Ferando de Noronha, an impossibly beautiful 21-island archipelago in the Atlantic Ocean, 350km off the coast of Brazil, has reopened its borders to international travellers. But there’s a catch.
Unlike many other international destinations that require confirmation of negative coronavirus test results upon entry, Ferando de Noronha wants evidence that travellers have already contracted and recovered from COVID-19 and are now ‘cured’ of the virus.
Ferando de Noronha, located in the state of Pernambuco, is in the first phase of the state’s reopening process, which began on 1 September.
“There hasn’t been community transmission on the island for a long time. We have to keep it that way,” said Pernambuco health secretary André Longo. “Obviously, this step is going to be done with an eye on safety and reactivating economic activity on the archipelago.”
Visitors who take up this once in a lifetime opportunity may even enjoy certain exclusive benefits made possible by the small number of tourists on the islands. Previously, some beaches were only accessible until 4pm. Now, groups of up to 10 people may be granted access and allowed to bring food and drink with no restrictions on time. Shops, gyms and salons are open, public transport is operating and sporting events and religious celebrations are permitted. Restaurants and bars are now operating at 50 per cent capacity. Face masks are compulsory in all public spaces.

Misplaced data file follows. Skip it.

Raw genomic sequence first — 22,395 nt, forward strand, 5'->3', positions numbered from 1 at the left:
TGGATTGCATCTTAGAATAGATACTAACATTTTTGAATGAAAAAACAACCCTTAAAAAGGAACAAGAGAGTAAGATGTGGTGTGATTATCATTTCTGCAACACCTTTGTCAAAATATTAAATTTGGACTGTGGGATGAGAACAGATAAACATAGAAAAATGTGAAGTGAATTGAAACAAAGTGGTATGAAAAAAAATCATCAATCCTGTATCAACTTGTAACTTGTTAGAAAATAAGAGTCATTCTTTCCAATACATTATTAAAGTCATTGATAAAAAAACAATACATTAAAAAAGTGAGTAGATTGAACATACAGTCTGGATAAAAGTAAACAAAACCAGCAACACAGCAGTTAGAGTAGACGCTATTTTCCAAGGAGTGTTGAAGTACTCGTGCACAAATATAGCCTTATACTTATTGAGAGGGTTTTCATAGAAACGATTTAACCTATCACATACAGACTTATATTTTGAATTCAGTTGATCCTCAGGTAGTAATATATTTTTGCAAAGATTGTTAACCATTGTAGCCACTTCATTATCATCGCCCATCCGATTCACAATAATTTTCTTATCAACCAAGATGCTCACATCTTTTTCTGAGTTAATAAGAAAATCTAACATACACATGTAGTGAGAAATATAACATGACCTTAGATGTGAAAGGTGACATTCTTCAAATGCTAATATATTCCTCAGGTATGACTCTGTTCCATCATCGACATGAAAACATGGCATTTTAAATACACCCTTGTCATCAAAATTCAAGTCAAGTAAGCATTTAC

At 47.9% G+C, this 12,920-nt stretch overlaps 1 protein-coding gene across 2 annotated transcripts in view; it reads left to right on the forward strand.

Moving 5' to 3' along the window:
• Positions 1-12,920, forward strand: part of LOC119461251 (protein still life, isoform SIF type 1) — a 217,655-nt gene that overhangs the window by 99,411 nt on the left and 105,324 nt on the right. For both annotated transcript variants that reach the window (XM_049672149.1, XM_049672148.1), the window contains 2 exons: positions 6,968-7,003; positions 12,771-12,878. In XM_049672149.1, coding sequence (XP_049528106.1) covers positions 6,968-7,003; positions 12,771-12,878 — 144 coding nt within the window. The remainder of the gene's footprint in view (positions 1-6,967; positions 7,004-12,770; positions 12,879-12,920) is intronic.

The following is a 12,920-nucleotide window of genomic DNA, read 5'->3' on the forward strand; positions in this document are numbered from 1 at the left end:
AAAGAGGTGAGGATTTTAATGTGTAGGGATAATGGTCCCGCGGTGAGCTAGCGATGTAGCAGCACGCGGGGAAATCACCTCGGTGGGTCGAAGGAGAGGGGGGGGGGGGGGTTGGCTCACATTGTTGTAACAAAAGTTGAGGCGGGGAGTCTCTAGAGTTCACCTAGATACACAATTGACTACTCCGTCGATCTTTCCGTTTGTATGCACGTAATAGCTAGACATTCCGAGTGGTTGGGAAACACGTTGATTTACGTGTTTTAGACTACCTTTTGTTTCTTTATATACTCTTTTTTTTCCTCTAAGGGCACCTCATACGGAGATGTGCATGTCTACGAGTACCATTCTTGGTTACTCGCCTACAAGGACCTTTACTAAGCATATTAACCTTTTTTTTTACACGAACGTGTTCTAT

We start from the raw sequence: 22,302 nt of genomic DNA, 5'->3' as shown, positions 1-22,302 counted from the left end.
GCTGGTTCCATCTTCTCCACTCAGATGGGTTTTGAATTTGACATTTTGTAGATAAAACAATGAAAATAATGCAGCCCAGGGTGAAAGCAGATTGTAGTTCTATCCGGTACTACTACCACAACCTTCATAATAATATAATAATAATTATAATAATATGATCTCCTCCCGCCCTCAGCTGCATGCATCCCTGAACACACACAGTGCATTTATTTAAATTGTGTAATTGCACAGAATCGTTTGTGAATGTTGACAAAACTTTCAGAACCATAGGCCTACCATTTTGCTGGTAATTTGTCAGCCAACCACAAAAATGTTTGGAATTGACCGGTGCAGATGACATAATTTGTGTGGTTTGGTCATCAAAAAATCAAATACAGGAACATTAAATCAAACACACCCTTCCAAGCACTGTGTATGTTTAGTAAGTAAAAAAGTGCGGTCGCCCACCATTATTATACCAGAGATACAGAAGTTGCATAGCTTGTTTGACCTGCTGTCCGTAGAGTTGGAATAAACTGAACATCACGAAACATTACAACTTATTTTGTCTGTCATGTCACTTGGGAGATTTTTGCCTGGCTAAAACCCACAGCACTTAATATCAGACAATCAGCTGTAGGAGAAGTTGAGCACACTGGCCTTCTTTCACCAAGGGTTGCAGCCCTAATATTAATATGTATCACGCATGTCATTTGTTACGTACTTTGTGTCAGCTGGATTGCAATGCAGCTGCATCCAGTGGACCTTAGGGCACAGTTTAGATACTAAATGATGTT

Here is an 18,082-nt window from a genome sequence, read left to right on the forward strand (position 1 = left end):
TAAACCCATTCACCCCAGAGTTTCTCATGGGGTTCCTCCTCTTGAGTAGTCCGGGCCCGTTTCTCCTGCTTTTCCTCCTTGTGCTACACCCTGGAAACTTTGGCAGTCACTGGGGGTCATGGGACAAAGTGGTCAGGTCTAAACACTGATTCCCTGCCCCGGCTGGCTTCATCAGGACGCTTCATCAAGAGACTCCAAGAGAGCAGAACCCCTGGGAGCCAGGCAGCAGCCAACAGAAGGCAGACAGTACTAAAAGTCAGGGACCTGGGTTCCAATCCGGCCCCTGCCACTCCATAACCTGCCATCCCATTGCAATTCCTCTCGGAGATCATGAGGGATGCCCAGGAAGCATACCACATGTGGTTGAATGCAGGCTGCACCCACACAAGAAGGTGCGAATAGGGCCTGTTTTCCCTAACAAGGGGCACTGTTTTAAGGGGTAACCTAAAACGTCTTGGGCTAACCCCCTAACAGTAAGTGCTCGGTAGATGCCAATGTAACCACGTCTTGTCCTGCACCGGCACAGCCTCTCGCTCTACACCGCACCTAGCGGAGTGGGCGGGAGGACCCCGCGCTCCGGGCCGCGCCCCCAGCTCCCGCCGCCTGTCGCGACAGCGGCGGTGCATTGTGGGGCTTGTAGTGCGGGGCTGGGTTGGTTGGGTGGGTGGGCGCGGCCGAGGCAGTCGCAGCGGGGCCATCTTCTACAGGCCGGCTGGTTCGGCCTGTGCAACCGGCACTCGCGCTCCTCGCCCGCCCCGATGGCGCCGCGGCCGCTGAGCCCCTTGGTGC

So, how do you get to the islands? Well, the first step is to contract and survive the coronavirus. A recent study published in the New England Journal of Medicine suggests that COVID-19 antibodies can remain in the body for four months post infection. Once that is out of the way you can begin to plan your trip.
And you will need to provide one of two test results – a positive serological test (lgG) that proves your body contains novel coronavirus antibodies or a positive RT-PCR performed more than 20 days prior. You’ll also need to pay the standard Environmental Preservation Fee before being granted access to the islands.
How badly do you want to go on a holiday? Do you think that granting ‘cured’ individuals access to the islands is an effective way to manage the spread of the virus?
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